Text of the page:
PG&E - We Demand Safety AND Service
PG&E - We Demand Safety AND Service
DECLARATION TO PG&E
From the Residents of the Santa Cruz Mountains
We, the undersigned Residents of the Santa Cruz Mountains (the Community), wish to notify The Pacific, Gas, and Electric Company (PG&E) of the following:
Our Community has been experiencing frequent power outages due to PG&E’s failure to provide safe and reliable utility grade electrical power to the residents of the Santa Cruz Mountains That failure to fulfil its obligations has direct and indirect financial burden on the Community residents due to PG&E’s failure to invest sufficiently and meet their responsibilities.
One example is PG&E’s removal of power interruption devices. The Community area is economically penalized by a single power interruption device, that is apparently near the limit of its operating capabilities, resulting in many false alarms, which then require even more lengthy (and expensive) manual line checks, including low flying helicopters, before power can be restored safely. We have 14 neighborhoods with one sensor, a total of 98 miles of mountain wiring, with one recloser. If one neighborhood loses power, then all neighborhoods go dark until safety checks can be completed. We have had nearly 200 hours of outages since January. August alone had 7 outages lasting many hours or days each. Whereas we are pleased that PG&E has some concern to safety, the safest approach would be to implement an electrical supply that is reliable and safe by design. In other words, PG&E has opted to repeatedly shut-off electrical supply to the Community because of a failure to invest in appropriately safe electrical infrastructure, and as a risk mitigation to their own liabilities, with apparent disregard for the costs this has on our Community.
The Community is paying for PG&E’s lack of investment in many ways. Residents, especially those without backup power in the form of automatic generators, solar, or battery backup are exposed to these potentially dangerous conditions:
- Injuries in sudden BLACKOUT situations. The last outage resulted in a young girl tripping in the sudden darkness, resulting in severe head trauma, dozens of stitches, and reconstructive surgery.
- No reverse 911 calls in the event of a fire and an Inability to contact 911 for criminal or medical emergencies
- No power for medical equipment. Your own battery backups for emergency equipment do not last long enough for the vast majority of recent outages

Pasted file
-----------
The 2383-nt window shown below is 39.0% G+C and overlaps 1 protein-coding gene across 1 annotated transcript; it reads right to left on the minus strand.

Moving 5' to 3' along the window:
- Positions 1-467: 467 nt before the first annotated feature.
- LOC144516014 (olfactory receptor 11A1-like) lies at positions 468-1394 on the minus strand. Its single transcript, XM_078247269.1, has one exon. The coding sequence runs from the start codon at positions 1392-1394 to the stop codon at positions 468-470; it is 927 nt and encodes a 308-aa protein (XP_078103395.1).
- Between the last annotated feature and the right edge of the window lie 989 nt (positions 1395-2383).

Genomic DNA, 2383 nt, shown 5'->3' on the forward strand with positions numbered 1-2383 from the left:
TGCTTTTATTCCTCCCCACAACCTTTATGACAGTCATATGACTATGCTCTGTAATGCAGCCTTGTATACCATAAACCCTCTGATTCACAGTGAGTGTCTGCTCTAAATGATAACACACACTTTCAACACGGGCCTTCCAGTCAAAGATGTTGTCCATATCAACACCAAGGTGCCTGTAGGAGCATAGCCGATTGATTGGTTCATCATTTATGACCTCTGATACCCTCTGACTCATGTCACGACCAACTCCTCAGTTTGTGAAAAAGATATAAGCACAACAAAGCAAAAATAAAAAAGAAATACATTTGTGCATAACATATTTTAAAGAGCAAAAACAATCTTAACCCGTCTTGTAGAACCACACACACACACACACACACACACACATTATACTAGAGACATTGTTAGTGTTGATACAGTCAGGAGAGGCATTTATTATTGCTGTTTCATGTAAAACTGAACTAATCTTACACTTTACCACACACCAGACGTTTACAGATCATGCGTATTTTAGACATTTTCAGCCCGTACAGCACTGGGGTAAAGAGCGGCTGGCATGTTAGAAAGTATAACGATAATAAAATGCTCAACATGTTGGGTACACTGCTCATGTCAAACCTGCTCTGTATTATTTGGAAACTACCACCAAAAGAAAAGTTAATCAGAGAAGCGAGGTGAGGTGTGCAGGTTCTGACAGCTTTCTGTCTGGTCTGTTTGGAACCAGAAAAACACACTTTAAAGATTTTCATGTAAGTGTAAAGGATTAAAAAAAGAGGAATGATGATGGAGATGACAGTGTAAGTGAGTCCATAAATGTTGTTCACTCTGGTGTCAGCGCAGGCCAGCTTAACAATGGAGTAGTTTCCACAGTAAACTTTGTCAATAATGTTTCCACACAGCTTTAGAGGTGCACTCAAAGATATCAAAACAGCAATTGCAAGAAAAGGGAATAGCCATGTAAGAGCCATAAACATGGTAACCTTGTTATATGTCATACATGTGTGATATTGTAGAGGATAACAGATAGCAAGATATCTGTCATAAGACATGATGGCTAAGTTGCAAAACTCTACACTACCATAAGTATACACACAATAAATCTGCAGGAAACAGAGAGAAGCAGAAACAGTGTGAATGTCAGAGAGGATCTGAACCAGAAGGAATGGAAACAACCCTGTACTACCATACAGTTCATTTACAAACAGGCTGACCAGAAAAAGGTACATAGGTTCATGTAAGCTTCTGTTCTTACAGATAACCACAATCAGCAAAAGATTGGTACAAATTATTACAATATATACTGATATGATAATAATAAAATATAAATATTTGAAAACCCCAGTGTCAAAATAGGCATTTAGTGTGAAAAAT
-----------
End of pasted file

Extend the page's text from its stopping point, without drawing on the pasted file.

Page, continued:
- No running water for many, also meaning no way for firefighters to use residents water supplies in case of fire.
- Loss of water pressure increases probability of a backflow event whereby potable water supplies may be commonly contaminated with raw sewage or pesticides, which has caused loss of life in other communities. Resident-maintained water systems typically experience a pressure loss event due to their own equipment failure on the order of once a year, and this can be contrasted to the twice-weekly rate we have experienced since August 1st due to PG&E power failures.
- Food spoilage - hundreds of dollars per family in August alone.
- Inability to work remotely during a pandemic means lost income, lost paid-time off for many and economic damage to our Community, County, State and Country
- Schools without power for water or necessary COVID related Air-Filtration Systems
For those with generators:
- A considerable risk of fires from over-taxed generators
- Generators failing because most are not built for long-term use
- Prohibitive cumulative fuel costs
- Internet access is still lost for many; peer-to-peer relies on an unbroken chain of hubs, broadband data relies on local servers that have limited battery backup, cell towers do not function. Cell and phone systems often become unusable.
- The regular running of generators are causing additional air and noise pollution.
- For everyone, there is a risk of damage to water systems, appliances, and other critical systems that are not built for constant power cycling; computers not shut down correctly, lost work and other lost data.
- The cost of maintaining battery backups and protective circuits for homes costs many $1000s of dollars for those residents who can afford to mitigate
Stress: Our modern society is built on certain foundational infrastructure, which when unpredictably and suddenly taken away, puts undue stress on people’s ability to reach their potential. Our Community’s day to day lives and productivity is undermined by PG&E’s failure to live up to their role of providing utility power, leaving residents to scramble to adjust, reschedule, etc., and attempt to keep their jobs and companies going through the turmoil.